Fourteen years ago, the five who led their editorial teams and teams of specialists had to decide which of the tens of thousands of documents might be newsworthy and how they should be published. They had to assess whether they were endangering the security of their country or their people and compare them.

Mascolo recalls that in 2010 he and his colleagues had many discussions with Assange about how far they could go in releasing the cables, “and there were undoubtedly differences of opinion.” “But the accusation is simply a mistake and very dangerous,” he concludes.

“Julian Assange is a symbol, an imperfect symbol,” describes Kauffman, who remembers an atypical character from that time, but also that the relationship was right. Then there were what she calls “strange deviations.” “Russian drift is one of them,” he says. “It was a mistake on their part: they didn't have to work with RT [la cadena pública rusa]†.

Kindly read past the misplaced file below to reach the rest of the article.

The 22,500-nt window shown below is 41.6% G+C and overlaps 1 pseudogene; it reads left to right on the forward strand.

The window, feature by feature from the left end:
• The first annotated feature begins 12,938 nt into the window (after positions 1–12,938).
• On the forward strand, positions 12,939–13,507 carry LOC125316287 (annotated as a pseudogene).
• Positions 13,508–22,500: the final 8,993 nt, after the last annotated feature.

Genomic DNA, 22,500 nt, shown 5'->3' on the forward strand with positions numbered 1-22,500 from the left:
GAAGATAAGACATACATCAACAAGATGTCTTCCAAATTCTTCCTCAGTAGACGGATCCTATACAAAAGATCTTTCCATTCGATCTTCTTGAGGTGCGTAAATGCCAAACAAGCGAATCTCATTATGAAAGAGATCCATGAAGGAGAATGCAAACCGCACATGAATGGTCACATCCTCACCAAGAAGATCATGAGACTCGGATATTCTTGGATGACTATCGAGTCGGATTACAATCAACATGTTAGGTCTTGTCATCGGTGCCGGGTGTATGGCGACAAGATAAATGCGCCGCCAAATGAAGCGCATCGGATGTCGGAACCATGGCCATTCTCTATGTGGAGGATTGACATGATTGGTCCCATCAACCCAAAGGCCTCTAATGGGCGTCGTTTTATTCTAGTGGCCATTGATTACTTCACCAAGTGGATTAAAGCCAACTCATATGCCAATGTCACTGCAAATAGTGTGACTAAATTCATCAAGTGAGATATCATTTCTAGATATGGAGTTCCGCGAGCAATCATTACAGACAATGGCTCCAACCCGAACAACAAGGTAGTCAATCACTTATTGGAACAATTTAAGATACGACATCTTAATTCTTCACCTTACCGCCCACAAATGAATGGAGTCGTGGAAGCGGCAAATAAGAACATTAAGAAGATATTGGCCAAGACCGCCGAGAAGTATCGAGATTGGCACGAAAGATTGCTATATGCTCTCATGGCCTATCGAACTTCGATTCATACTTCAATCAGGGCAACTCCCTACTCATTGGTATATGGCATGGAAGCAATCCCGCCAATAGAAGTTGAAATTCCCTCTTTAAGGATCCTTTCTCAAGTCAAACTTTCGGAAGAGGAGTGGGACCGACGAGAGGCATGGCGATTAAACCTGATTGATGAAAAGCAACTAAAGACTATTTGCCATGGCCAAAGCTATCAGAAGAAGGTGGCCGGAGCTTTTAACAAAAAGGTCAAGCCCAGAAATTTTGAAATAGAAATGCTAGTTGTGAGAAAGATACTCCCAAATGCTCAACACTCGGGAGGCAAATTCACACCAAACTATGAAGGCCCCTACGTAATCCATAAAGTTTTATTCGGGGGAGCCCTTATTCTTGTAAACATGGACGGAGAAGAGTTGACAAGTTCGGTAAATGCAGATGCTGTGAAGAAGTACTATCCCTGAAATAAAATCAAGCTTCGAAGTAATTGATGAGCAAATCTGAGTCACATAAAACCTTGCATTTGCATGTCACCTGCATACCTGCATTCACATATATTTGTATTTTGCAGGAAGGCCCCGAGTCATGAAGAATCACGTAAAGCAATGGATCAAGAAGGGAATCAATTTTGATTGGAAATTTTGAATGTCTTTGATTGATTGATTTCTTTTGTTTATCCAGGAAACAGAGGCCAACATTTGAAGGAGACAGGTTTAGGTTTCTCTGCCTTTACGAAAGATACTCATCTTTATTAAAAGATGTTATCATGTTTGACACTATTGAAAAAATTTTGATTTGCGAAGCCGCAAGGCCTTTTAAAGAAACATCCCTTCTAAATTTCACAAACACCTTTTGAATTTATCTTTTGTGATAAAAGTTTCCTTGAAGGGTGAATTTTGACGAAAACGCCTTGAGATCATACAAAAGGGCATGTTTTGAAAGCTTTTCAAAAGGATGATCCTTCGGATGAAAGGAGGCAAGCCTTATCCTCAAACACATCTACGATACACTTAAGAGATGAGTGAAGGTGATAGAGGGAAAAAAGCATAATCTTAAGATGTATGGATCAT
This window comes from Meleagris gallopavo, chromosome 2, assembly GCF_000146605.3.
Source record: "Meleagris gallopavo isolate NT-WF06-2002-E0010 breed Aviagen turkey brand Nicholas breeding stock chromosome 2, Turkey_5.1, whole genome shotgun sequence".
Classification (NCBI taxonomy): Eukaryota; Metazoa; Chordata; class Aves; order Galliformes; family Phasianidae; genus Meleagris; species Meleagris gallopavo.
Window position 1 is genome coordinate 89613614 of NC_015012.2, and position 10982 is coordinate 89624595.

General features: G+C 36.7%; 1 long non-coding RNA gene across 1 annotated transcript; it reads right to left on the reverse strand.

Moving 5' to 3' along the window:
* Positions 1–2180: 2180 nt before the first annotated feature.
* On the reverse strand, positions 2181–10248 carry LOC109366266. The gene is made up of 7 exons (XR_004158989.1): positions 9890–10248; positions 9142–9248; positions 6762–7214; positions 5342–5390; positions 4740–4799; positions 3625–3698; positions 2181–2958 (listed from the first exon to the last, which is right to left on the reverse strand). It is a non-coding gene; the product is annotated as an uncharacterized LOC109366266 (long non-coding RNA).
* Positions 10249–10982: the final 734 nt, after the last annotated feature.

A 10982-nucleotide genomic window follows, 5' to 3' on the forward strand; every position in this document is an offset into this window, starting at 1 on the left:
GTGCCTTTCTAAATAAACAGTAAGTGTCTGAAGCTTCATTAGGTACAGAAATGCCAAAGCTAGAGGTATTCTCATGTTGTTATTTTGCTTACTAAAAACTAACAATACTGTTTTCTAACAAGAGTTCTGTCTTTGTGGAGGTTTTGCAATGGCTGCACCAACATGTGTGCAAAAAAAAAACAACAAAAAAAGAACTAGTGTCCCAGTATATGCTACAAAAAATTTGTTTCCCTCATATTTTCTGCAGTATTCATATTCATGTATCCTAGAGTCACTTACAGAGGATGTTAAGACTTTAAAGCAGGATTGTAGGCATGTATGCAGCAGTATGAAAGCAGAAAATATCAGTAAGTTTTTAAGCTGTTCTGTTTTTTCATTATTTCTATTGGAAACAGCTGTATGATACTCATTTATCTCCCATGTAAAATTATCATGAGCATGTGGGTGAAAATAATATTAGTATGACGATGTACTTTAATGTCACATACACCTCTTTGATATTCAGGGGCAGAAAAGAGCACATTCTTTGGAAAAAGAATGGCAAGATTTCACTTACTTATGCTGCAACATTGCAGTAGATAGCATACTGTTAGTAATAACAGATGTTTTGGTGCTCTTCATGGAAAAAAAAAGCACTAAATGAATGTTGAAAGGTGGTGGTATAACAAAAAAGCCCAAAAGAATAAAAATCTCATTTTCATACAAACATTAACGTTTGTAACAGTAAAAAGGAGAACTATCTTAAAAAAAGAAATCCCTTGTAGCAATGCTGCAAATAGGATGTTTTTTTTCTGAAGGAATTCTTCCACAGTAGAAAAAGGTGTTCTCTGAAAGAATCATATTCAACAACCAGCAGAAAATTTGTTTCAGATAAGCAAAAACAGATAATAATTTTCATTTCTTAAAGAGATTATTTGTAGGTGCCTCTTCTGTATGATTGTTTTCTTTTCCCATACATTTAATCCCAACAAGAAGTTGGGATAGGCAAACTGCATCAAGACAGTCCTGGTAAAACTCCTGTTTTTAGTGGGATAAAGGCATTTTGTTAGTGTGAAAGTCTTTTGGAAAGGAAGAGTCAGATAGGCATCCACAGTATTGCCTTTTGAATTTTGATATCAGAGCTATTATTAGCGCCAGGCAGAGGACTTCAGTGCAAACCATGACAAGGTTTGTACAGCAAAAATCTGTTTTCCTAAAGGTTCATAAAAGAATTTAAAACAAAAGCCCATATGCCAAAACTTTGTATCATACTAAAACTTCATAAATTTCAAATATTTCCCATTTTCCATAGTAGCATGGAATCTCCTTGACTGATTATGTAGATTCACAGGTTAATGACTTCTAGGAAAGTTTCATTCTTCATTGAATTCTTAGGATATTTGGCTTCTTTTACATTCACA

But the French journalist insists on the significance of the 2010 revelations. “The US government was angry, which is understandable, but it was a work of public benefit,” she says. “The national security of the United States was not jeopardized. Instead, it provided an extraordinary amount of very instructive information about how American diplomacy and relations with other countries worked.

The Wikileaks papers: every diplomat's nightmare

The list of revelations of 2010, ranging from the wars in Iraq and Afghanistan to the cuisine of diplomacy, is long. Eleven years before the US withdrawal from Afghanistan, WikiLeaks reports reported rampant corruption in the Western-backed Afghan government. They showed how Saudi Arabian money financed terrorist groups or how the US government ordered espionage against the UN Secretary General himself.